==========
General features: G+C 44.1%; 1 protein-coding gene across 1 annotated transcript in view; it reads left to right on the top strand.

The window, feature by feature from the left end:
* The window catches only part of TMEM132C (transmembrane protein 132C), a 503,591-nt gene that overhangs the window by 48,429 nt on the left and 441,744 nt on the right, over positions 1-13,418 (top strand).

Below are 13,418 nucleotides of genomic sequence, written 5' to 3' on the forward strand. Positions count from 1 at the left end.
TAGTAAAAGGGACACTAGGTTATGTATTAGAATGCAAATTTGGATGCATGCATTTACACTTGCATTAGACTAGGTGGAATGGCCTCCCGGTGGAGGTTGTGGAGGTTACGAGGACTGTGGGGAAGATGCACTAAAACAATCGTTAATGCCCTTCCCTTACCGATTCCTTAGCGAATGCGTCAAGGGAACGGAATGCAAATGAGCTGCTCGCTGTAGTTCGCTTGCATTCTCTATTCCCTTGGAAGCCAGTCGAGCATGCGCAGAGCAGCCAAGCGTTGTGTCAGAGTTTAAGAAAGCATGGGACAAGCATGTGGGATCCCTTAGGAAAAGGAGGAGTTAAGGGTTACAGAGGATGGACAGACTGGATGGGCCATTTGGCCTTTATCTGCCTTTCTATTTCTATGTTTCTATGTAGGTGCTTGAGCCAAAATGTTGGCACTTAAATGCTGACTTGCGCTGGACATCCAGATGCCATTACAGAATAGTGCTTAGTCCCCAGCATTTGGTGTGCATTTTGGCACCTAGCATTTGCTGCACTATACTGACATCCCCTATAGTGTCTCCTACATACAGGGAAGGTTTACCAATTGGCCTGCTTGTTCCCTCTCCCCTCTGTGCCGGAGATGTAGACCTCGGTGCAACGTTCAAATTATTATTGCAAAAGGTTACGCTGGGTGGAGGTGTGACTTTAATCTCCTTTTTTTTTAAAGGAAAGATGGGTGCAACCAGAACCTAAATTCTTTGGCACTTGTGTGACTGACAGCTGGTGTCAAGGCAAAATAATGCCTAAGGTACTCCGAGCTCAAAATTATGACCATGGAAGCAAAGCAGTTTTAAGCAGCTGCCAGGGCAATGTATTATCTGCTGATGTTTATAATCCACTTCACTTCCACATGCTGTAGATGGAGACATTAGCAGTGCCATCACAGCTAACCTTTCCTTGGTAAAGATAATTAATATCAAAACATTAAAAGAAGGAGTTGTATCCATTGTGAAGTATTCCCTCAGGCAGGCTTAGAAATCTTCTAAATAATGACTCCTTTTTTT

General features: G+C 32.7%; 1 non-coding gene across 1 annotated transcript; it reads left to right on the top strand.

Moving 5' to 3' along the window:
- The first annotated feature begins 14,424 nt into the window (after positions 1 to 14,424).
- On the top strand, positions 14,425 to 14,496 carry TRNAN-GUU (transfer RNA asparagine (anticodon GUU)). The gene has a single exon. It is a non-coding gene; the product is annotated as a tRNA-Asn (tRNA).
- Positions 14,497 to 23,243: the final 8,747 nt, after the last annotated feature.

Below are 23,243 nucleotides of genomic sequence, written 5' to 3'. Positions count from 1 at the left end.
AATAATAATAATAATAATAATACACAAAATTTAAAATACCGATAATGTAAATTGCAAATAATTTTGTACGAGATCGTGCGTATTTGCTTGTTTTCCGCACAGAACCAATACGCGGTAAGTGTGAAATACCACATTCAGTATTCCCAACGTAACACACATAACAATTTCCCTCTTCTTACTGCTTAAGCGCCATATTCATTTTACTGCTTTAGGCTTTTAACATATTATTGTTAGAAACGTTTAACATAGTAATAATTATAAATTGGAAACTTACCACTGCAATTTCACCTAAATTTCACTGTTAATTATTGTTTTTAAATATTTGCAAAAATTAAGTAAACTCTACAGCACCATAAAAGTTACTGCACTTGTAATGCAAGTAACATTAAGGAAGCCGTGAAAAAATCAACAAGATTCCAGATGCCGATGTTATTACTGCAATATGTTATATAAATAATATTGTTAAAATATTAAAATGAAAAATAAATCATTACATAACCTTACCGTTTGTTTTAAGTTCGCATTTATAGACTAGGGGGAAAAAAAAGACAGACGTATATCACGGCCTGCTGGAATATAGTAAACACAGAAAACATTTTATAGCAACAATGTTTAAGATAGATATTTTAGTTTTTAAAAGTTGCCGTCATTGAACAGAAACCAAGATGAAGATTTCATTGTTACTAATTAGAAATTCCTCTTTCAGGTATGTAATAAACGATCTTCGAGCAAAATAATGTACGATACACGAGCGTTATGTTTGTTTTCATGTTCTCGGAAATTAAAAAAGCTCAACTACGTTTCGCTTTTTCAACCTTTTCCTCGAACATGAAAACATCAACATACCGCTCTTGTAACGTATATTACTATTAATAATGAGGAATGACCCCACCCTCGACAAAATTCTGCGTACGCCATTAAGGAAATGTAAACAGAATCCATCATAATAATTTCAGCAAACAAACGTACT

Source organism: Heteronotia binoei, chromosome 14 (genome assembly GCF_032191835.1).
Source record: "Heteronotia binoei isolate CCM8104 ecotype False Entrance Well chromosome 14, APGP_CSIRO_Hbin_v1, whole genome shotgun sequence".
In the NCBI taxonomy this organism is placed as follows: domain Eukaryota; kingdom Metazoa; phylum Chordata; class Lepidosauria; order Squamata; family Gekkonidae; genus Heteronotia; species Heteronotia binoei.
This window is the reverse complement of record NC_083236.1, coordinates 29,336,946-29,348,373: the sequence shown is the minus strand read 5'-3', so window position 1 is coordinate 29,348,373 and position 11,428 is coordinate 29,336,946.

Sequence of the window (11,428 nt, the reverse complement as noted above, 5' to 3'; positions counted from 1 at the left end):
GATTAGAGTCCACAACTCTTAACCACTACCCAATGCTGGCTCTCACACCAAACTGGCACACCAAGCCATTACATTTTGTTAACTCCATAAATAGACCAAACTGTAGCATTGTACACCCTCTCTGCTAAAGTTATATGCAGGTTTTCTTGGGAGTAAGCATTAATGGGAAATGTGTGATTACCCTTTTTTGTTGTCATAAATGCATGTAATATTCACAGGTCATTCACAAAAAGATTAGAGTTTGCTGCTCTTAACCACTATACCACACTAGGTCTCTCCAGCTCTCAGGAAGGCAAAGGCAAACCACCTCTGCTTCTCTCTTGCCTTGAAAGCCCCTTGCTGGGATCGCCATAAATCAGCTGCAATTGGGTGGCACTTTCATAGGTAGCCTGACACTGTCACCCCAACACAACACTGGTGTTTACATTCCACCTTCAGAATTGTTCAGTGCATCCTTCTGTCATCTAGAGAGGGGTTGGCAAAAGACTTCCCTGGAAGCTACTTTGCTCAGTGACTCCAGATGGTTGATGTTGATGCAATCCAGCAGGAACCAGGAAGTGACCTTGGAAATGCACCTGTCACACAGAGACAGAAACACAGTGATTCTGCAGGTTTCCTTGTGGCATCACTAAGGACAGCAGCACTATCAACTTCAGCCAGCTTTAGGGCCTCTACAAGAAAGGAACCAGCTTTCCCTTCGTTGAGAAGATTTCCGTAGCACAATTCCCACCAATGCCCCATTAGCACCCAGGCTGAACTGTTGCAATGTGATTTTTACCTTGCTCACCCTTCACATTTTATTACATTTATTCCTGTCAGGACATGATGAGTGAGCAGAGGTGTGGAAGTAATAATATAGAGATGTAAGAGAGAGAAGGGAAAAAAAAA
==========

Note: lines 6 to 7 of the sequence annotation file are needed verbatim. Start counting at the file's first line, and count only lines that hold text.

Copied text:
General features: G+C 32.7%; 1 non-coding gene across 1 annotated transcript; it reads left to right on the top strand.

Moving 5' to 3' along the window: